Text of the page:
In roughly 1999, a local-to-me European car business turned up with something quite unusual. It was a pastel blue 1984 Volkswagen Rabbit. There was nothing particularly special about it; it was a base model with steel wheels. It wasn’t unusually optioned. It wasn’t a GTI. In fact, there was only one really remarkable thing about it – it had only 5,000 miles on the odometer from its single owner, and was in close-to-new shape.
The story went that the original owner had suffered a heart attack when the car was quite new. The widow had left the car in the garage, untouched by all but dust, until finally an estate sale liberated the single oil change bunny. The condition was certainly astounding, but to me the asking price at that time was, too. The seller was looking for $5,000.
It was pretty cool that the car was like a new fifteen year old car, but then cars had come a long way since 1984 in 1999, and the collector market on the Rabbit hadn’t really taken off. In 1999, $5,000 would have bought you a very nice 2.0 16V GTI, after all.
Fast forward to today.
It’s been an astounding nearly twenty years since today’s equivalent to my parable was new in the dealership. Like my memory, it’s a very basic Golf in very good condition with very low mileage. Similar to my story, cars have come a very long way in the past twenty years, and a quick jaunt in this buzzy, basic and slow Golf will quickly remind you of that. So has the market on a clean, low mileage automatic base Golf taken off yet, or is this doomed to a similar fate as my Rabbit – to sit and wait for jsut the right nostalgic buyer?
Following up on the 10,000 mile 1993 Corrado SLC from two weeks ago, today I have a lovely trio of Corrados to take a look at. Covering the model years and changes from 1990 to 1994, these three are low mile, impeccable condition and it’s a stroke of luck to see them all at the same time. As the expensive Corrado sold rather slowly on these shores, numbers have always been a bit short and now that the first models can be registered as antiques in most states they’re firmly into collector territory. As the Corrado is pretty well known on these pages, I won’t go into extreme model history today as we’re looking at three examples. For an excellent look at the history of the Corrado, take some time to read the Hemming’s take on it back in 2013. The previously mentioned 10,000 mile Corrado failed to meet its reserve despite shocking bidding which ended at $27,400. Clearly, there’s a market for these clean examples, so is any the match for the 1993?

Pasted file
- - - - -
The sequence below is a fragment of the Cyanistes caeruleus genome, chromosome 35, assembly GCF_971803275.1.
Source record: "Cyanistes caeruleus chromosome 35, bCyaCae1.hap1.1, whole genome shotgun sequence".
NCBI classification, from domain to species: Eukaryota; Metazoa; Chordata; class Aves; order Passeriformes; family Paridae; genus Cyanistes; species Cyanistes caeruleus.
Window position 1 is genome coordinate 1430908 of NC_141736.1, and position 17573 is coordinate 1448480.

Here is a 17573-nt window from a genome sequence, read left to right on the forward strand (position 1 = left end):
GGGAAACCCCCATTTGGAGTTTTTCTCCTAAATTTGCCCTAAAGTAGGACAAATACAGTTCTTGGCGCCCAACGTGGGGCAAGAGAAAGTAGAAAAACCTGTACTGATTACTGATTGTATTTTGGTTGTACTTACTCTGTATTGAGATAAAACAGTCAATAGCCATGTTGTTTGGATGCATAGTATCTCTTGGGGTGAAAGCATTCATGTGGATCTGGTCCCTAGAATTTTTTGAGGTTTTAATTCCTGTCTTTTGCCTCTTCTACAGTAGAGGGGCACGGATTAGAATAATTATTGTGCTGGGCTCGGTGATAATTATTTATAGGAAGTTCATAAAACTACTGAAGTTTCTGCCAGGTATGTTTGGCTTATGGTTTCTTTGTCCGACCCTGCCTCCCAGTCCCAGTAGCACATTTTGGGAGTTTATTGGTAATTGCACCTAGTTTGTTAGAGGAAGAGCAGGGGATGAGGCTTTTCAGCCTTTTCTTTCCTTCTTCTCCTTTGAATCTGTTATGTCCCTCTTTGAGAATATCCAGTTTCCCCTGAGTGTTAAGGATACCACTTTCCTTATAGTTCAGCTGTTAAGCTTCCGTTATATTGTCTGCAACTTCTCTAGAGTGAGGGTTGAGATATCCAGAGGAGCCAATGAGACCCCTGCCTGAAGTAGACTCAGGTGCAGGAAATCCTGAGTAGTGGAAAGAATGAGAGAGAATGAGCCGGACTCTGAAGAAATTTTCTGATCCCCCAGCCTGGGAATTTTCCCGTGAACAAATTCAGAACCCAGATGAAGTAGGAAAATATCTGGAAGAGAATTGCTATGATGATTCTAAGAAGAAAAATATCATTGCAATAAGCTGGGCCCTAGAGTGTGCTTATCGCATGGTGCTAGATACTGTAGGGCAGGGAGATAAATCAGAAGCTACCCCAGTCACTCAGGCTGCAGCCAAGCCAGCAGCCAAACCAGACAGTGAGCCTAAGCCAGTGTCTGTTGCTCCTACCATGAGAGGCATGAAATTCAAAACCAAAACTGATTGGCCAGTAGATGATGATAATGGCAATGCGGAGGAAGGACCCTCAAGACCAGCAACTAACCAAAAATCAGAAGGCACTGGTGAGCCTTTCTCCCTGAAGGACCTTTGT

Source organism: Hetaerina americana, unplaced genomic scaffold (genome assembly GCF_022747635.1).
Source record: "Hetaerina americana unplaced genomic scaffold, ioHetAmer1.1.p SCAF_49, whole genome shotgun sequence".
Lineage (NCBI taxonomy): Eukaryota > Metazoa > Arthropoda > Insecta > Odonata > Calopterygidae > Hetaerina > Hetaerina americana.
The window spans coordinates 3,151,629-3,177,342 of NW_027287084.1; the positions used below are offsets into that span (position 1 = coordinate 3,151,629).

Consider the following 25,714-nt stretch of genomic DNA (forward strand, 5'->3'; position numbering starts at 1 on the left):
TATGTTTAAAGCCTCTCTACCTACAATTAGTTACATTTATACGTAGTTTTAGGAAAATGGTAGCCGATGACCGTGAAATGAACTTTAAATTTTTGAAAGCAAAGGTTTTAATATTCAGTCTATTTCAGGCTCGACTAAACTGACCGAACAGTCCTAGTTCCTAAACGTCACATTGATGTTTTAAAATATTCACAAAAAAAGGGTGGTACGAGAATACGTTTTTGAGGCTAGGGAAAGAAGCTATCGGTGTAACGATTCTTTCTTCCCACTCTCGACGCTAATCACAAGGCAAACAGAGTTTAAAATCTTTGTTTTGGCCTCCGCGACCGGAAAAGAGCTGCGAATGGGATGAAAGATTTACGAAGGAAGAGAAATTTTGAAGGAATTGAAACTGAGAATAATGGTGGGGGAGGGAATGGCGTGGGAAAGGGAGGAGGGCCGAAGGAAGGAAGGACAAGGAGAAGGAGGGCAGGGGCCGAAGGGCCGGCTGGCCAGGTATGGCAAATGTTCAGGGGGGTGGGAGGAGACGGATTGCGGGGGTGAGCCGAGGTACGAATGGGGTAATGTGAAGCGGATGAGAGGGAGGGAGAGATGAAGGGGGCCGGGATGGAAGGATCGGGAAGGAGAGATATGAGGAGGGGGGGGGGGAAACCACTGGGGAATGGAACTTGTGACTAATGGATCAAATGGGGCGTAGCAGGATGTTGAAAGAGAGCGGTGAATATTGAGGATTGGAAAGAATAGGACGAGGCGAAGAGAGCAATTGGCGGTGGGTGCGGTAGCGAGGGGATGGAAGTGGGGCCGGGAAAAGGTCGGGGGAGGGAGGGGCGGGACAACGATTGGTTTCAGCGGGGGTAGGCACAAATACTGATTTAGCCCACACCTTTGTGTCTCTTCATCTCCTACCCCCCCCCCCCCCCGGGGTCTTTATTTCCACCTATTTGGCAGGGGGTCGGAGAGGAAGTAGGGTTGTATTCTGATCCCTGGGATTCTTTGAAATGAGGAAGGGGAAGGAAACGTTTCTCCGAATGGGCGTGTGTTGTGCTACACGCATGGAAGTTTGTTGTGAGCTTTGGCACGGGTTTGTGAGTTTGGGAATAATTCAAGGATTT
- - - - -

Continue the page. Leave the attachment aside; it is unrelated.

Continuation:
Considering popular Volkswagen chassis for enthusiasts, it would be natural to equate the many generations of Volkswagen Golfs to BMW’s 3-series. Models like the legendary GTi 16V mimic the Munich brand in several ways, with high revving inline-4s, BBS wheels and the later models even sported quad round headlights. The models that followed plumped up a bit and went to sonorous 6-cylinders and even more recently turbocharging both has become the factory way. Following in that comparative logic, the Corrado SLC is more like the M5. It’s a bit more grown up, more refined – yet has an equal mystique and base of fans. For Volkswagen faithful, clean Corrados are like India was to the British Empire – the crown jewel of collectables. And no gems come to the market more brilliant than this basically new emerald-colored 1993:
We have a tendency to look at older cars through rose-colored glasses. Today, by all accounts, the Corrado SLC is a modern classic – but was it always so? In fact, if we go back to the original tests of the cars, as with most Volkswagen products it wasn’t the fastest, quickest, best turning or braking. It didn’t turn the fastest lap times and yet was usually the most expensive. As such, in comparisons like Car and Driver’s 1992 Sport Coupe comparison, the Corrado finished only mid-pack. But as with other Volkswagen and Audi products, there was an intangible element to the Corrado that made it somehow more appealing than the competition.
By 1992, the supercharged Corrado G60 was underpowered compared to the competition given its relatively high weight. Volkswagen solved the problem with the introduction of the awesome narrow-angle VR6 motor, rated at 178 horsepower and 177 lb.ft of torque. New wheels mimicked the design of the of the outgoing 1991 BBS wheels on the G60, but were subtly different; underneath hid now 5 bolts and a redesigned suspension, brakes and electronic traction control system. Subtle changes were new clear signals and a re-sculpted hood, along with new nomenclature – the VR6 model was now dubbed the SLC. Further changes were rolled out in 1993; a change of wheels again to the more purposeful 15″ x 6.5″ Speedline 5-spoke design was most notable outside, while inside a revised dashboard had mostly new and more upscale switches, dials and gauges. A fair amount of the 1993-1994 Corrado SLCs were shipped fully loaded, now with a price a staggering $10,000 more than the 1990 base price at a lofty $28,000. That meant few sold, but even though by the numbers these Corrados weren’t the best deal, much like the contemporary Porsche 968 the SLC proved more than the sum of its parts. Even a decade ago some like Richard Hammond from Top Gear were declaring the still fairly new Corrado a future classic, but more recently established collector organization Hemmings tipped the Corrado as a great potential collector. Great! Now, where to find a nice one? That’s a larger problem; the Corrado was so expensive that few were sold here, with low thousand numbers in each 1993 and 1994 production which would be the last year of offer in the U.S.. We’ve got quite a great example to feature today, though: